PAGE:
For many people with food allergies, the one place they can count on total control is their own home, but what does one do if they need to travel?
Flying is a convenience of modern times, but a crypt for those with food allergies. The lack of airflow, space to move, and assured cleanliness is just the beginning of dangers lurking in a passenger plane.
Southwest Airlines still serves peanuts, but will advise the boarding agents of (that) flight to suspend the sale of peanuts. Southwest also encourages all passengers with food allergies to book a flight early in the morning due to cleaning schedules. Their mission is discussed here.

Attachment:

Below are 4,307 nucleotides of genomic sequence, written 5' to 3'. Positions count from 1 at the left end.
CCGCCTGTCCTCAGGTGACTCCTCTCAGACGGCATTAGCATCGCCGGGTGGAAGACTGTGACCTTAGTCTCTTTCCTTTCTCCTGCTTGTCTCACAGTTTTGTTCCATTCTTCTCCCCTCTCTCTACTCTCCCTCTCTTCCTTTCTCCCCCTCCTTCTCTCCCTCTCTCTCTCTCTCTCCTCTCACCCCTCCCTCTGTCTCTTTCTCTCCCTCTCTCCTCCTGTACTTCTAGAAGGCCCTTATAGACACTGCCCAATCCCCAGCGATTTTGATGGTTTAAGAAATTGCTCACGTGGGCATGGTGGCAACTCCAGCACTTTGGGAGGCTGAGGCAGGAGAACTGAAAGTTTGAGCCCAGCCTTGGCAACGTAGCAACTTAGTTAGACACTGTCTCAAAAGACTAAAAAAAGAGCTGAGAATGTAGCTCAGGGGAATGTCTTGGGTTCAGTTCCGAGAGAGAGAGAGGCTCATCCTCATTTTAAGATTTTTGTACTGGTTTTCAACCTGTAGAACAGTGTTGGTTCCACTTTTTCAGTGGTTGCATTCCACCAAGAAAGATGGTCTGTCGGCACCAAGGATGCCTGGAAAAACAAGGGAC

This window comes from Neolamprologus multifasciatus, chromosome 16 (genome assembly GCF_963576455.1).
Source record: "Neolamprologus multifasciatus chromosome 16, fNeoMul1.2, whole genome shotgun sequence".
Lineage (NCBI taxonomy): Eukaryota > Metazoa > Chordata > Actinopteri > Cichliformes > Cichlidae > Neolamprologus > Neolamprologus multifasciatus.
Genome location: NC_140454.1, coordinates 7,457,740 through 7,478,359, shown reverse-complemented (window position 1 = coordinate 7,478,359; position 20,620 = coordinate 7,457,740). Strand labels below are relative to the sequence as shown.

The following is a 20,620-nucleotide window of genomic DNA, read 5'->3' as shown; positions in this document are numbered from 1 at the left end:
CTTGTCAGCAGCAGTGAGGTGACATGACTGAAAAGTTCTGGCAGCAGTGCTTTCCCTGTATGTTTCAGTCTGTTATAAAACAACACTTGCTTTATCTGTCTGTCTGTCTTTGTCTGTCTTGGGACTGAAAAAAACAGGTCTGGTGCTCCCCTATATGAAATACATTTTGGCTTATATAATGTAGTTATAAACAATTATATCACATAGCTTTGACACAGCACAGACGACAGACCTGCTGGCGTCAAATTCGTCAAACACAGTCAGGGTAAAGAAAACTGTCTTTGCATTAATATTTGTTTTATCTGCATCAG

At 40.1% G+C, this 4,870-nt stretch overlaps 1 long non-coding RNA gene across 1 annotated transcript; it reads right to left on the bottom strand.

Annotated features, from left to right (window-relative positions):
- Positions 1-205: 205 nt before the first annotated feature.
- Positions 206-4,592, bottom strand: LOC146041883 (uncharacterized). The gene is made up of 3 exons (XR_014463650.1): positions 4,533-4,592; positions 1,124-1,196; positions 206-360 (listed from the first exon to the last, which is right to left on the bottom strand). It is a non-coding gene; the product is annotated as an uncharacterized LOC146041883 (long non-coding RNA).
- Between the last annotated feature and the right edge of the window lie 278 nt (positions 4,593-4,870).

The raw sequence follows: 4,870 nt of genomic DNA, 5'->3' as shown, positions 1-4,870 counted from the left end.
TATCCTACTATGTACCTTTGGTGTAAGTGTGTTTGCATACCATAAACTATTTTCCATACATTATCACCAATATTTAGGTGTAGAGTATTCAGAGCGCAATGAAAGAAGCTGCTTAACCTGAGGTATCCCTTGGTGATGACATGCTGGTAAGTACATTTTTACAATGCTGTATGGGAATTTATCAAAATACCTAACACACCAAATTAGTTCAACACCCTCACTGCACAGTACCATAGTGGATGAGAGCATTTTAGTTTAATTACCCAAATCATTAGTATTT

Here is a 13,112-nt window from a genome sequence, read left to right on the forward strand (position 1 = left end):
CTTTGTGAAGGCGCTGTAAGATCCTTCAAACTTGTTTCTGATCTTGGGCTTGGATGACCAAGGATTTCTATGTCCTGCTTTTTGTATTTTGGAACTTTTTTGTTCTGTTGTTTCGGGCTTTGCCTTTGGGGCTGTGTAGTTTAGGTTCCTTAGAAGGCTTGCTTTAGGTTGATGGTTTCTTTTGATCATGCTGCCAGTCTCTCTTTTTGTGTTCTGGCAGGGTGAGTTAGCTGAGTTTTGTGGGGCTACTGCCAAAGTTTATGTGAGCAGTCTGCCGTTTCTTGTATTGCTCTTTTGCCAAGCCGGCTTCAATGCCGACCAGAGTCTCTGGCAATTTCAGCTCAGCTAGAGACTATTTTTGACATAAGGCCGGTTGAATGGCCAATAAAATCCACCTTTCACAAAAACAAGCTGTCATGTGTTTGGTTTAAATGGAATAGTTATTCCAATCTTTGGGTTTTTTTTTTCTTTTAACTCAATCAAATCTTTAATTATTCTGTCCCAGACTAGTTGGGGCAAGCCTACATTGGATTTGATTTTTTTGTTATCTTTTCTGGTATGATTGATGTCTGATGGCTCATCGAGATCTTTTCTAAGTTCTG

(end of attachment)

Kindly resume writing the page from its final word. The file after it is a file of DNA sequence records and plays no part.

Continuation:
Delta and Northwest Airlines have not eliminated peanut products, but do offer a buffer zone. The zone requires the passengers of three rows in front and three rows behind to not have any peanut products or be served peanut products during the flight. Additional cleaning can be provided as well. Details are listed here.
American Airlines serves no peanut products in flight, but may serve products with other nut ingredients. Options of peanut-free meals are offered, along with provisions for other allergy-friendly options. The list of these meals and the peanut-allergy warning is found here.
The airlines listed are merely a snapshot of assistance given to allergy sufferers while in flight. Although no airline has prohibited passengers from bring certain foods on flight, they’ve made significant measures to assure the safety of passengers. Complaints in reference to any needs not met as promised by an airline can be found through the Aviation Consumer Protection Division.